What's New In Robotics? 12.07.2019
Posted on Jul 12, 2019 7:02 AM. 7 min read time
Good morning. In this week's news mix: ABB announces pharma cobots project, researchers unveil prototype cobot safety system and India's robotics growth driven by SMEs, says UR. We also admire Moxi's social skills, meet a signing robot, marvel at two new space bots, and much more!
Cobots & manufacturing
ABB announced this week that its YuMi collaborative robots are set to be installed in the Texas Medical Center in Houston, where they will be used to support the facility's health-care laboratory services.
“Right now, laboratory automation is hard automation—very specific machines doing very specific tasks,” Marc Segura, ABB’s global head of service robotics, said. “What the lab needs now is flexibility—the lab is becoming increasingly complex."
Researchers have demonstrated a prototype system that not only slows cobots down when the operator comes closer, but can also orient the cobot's elbow away from an operator while still performing its job...
"Exponential" growth in robotics adoption in India is being driven by small and medium sized business rather than large companies, Pradeep David, general manager (South Asia) of Universal Robots, told News 18 this week:
"In the past three years, we’ve grown in usage and implementation exponentially. When we first came in, our primary businesses were with the larger companies — for them, they don't really have a choice but use automation in the manufacturing process. But today, I can go as far as saying that industrial automation is growing exponentially in India because SMEs are adopting new tech."
Finnish subcontract machine tooling shop Ket-Met has reduced machine hour costs by more than 40% thanks to the introduction of cobots. Via Robotics & Automation News:
Credit: Universal Robots
"The cobot moves the workpieces on the lathe or milling machine, waits for their completion, cleans the fasteners and parts with compressed air and transports the finished parts to the washing basket for washing. In addition to servicing machines, cobots are used to assemble parts and grind burrs."
New video from Integro Technologies shows a cobot performing 20 distinct point inspections using a mounted camera...
In other cobot and manufacturing news:
- The next industrial revolution will come from nature (Science|Business)
- Ford unveils $1 billion investment in Chicago plants (ThomasNet)
- Intelligent transport systems enhance Human-Robot Collaboration (Design Systems)
- How high fives help us get in touch with robots (IEEE Spectrum)
- Spotlight on... robotics (DC Velocity)
Moxi, a nurse's assistant robot developed by Austin, Texas-based Diligent Robotics has surpassed researchers' expectations in the field, FastCompany reported:
Credit: Diligent Robotics
"While Moxi’s job is to take as many mundane tasks as possible off nurses’ plates so that they could spend more time interacting with patients, the Diligent team was surprised to find that patients were fascinated by the robot and wanted to interact with it during their beta trials. Patients ended up being so infatuated with Moxi that they would ask for selfies with the robot; one child even sent Diligent Robotics a letter asking where Moxi lived."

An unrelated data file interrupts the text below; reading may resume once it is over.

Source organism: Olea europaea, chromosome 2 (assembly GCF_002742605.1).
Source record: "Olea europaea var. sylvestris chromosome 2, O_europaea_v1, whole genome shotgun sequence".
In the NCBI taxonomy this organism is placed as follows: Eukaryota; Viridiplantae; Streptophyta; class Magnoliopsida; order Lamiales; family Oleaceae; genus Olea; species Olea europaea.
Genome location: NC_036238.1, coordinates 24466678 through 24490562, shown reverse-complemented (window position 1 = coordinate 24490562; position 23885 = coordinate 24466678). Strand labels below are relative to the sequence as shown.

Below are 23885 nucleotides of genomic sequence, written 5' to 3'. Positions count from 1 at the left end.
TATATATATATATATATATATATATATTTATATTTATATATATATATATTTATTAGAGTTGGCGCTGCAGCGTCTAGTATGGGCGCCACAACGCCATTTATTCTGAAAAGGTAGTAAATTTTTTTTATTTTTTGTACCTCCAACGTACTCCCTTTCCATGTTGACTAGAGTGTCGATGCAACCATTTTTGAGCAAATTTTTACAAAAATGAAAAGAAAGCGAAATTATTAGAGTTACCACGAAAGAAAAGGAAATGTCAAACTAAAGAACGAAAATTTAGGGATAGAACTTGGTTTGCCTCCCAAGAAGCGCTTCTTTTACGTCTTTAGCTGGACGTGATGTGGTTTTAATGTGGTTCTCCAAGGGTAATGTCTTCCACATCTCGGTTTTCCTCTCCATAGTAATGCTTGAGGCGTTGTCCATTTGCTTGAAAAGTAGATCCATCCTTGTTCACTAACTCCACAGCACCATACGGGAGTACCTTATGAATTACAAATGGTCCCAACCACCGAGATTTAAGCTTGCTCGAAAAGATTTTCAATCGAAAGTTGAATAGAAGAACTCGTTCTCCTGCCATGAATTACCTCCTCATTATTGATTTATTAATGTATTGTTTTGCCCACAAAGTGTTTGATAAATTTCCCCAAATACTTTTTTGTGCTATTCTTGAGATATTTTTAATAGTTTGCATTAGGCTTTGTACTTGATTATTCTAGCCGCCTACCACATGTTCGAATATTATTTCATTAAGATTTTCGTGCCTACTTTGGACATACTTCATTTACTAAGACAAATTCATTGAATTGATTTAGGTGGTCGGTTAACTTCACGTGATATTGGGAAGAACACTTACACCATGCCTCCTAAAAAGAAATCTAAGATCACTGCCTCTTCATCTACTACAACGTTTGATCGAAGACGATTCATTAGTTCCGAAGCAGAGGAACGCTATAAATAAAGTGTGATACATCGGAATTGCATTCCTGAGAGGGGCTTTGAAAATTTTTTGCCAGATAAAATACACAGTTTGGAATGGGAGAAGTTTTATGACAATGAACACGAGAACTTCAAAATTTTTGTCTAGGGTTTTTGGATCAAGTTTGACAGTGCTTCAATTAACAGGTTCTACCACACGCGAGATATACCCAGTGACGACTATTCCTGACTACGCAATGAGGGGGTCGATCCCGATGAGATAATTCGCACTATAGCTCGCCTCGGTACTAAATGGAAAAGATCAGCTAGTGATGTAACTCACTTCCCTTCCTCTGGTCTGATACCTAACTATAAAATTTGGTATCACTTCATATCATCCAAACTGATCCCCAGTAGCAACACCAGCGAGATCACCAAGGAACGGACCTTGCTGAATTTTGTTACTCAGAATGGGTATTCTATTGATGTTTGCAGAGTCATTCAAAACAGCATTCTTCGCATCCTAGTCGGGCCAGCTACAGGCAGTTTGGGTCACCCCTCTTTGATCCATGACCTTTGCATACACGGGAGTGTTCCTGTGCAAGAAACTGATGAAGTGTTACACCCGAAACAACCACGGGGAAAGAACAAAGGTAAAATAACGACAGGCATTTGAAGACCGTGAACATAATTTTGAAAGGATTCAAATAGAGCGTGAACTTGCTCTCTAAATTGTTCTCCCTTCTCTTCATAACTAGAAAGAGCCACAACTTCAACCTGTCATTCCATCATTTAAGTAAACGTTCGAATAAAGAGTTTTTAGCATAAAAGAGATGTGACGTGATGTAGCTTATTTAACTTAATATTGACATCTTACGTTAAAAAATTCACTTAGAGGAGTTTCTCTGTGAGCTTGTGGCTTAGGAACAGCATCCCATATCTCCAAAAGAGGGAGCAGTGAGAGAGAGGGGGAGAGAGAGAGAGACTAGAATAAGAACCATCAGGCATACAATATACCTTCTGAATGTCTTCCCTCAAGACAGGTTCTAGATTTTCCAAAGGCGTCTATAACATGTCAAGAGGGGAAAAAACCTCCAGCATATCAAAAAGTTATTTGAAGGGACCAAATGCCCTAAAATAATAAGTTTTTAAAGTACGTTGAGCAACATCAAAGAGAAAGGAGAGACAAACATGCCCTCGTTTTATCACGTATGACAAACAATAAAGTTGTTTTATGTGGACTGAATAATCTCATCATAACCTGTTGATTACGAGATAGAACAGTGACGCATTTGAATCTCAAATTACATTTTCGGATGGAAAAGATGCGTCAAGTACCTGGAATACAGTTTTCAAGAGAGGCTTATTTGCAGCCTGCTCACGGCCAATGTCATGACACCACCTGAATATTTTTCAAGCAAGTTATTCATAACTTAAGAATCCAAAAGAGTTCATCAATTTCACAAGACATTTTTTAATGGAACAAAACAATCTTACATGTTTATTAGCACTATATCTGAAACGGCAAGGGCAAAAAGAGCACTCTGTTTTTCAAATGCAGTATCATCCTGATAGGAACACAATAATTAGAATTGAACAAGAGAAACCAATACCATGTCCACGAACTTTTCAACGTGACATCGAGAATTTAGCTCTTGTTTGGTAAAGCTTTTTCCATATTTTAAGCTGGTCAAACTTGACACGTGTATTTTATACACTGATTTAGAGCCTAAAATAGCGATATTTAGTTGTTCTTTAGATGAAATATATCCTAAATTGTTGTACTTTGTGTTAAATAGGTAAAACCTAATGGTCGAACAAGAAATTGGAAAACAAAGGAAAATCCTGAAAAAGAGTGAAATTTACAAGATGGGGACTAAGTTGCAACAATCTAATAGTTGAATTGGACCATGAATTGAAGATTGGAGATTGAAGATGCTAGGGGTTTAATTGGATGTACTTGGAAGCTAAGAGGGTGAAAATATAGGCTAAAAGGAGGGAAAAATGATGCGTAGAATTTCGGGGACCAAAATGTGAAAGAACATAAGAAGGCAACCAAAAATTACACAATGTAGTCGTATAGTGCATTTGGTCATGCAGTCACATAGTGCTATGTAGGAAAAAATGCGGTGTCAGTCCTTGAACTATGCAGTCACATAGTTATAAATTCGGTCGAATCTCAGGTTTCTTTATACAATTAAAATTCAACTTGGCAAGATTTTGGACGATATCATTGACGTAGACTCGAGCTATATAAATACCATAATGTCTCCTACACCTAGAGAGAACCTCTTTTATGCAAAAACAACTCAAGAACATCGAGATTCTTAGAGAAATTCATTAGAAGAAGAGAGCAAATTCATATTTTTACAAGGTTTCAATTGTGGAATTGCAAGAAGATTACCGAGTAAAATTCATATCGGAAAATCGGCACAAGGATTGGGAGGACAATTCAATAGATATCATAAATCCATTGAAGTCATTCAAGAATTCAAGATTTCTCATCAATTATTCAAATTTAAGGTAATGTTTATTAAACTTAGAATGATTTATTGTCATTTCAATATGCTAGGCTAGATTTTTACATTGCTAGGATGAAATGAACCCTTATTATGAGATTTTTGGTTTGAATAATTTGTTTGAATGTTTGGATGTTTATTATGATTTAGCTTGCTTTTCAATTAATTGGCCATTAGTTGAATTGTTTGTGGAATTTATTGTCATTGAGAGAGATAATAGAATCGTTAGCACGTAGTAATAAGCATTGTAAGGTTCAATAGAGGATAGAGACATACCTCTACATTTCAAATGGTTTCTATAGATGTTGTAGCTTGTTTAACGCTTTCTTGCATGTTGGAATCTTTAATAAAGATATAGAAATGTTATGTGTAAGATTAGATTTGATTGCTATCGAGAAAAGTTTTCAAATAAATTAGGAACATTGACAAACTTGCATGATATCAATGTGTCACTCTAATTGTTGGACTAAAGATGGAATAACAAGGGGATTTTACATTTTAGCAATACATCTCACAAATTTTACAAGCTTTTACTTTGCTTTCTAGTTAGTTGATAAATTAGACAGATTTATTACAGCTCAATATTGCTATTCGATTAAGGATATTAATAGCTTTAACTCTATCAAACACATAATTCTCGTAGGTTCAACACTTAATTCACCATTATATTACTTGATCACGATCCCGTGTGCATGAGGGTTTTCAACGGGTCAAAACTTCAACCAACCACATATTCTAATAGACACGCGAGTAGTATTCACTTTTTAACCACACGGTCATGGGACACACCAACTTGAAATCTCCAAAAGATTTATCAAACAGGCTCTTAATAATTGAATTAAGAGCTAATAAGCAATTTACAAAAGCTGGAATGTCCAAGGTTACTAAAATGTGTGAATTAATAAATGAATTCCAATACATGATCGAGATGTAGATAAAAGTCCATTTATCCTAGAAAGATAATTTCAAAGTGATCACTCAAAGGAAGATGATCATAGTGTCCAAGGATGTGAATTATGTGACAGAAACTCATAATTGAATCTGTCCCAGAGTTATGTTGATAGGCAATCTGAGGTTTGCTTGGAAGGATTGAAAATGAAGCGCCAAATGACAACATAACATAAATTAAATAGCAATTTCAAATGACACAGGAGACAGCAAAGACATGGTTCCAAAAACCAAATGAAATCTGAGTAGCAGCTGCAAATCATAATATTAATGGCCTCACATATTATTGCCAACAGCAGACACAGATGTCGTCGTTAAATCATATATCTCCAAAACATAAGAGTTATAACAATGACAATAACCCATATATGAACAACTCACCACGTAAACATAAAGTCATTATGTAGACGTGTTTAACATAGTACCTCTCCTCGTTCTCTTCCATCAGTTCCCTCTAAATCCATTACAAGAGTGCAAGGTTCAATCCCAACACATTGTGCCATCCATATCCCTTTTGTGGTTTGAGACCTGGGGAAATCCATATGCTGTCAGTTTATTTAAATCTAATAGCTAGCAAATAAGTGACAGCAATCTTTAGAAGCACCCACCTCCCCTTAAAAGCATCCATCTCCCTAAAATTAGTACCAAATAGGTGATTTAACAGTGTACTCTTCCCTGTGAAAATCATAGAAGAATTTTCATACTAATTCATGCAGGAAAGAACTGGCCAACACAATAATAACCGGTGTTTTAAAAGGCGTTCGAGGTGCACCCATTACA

Scientists from the Universidad Carlos III de Madrid (UC3M), Spain have published a paper about their research into interactions between robots and deaf people, in which they were able to programme the humanoid TEO robot to communicate in sign language.
"One of the main new developments of this research is that we united two major areas of Robotics: complex systems (such as robotic hands) and social interaction and communication," explains Juan Víctores, one of the researchers from the Robotics Lab in the Department of Systems Engineering and Automation of the UC3M.
My first thought? Great research, and imagine, some years down the line, a robotic prosthesis, controlled by brain-computer interface that can sign for you while leaving your arms free to work on other tasks. Result? Hands-free sign language.
In a fascinating interview published in Quanta this week, Hod Lipson from the Creative Machines Lab at Columbia University, spoke about self-awareness in robots:
“We used to refer to consciousness as ‘the C-word’ in robotics and AI circles, because we’re not allowed to touch that topic,” he said. “It’s too fluffy, nobody knows what it means, and we’re serious people so we’re not going to do that. But as far as I’m concerned, it’s almost one of the big unanswered questions, on par with origin of life and origin of the universe."
- This Fujian farm robot has a green thumb (MenaFN)
- Are robots getting better at football? (BBC)
- MIT robot attempts the #BottleCapChallenge (Mashable)
- The awesome bowling robot is surely fake (Wired)
- Big-eyed robots in supermarkets are really annoying people (ZDNet)
Five vids for Friday
2. Technical University of Munich (TUM) researchers have successfully demonstrated a completely automated plane landing system that works without the need for ground-based technologies. (TUM has the details.)
3. Engineers at NASA's Jet Propulsion Laboratory in Pasadena, California, have released new video of their four-limbed LEMUR ('Limbed Excursion Mechanical Utility Robot') bot. LEMUR can scale rock walls using tiny fishhooks in each of its 16 fingers. (H/T NASA JPL)
4. Speaking of space bots, a team of students at from ETH Zurich and ZHAW Zurich released video of their bouncy SpaceBok robot this week. The bot, which uses a reaction wheel to control its orientation, was developed to "investigate the potential of ‘dynamic walking’ and jumping to get around in low gravity environments." (H/T European Space Agency)
5. U.S. startup Refraction A.I. unveiled its three-wheeled, autonomous Rev-1 delivery robot this week. Rev-1 is set for food delivery tests this summer. (H/T Digital Trends)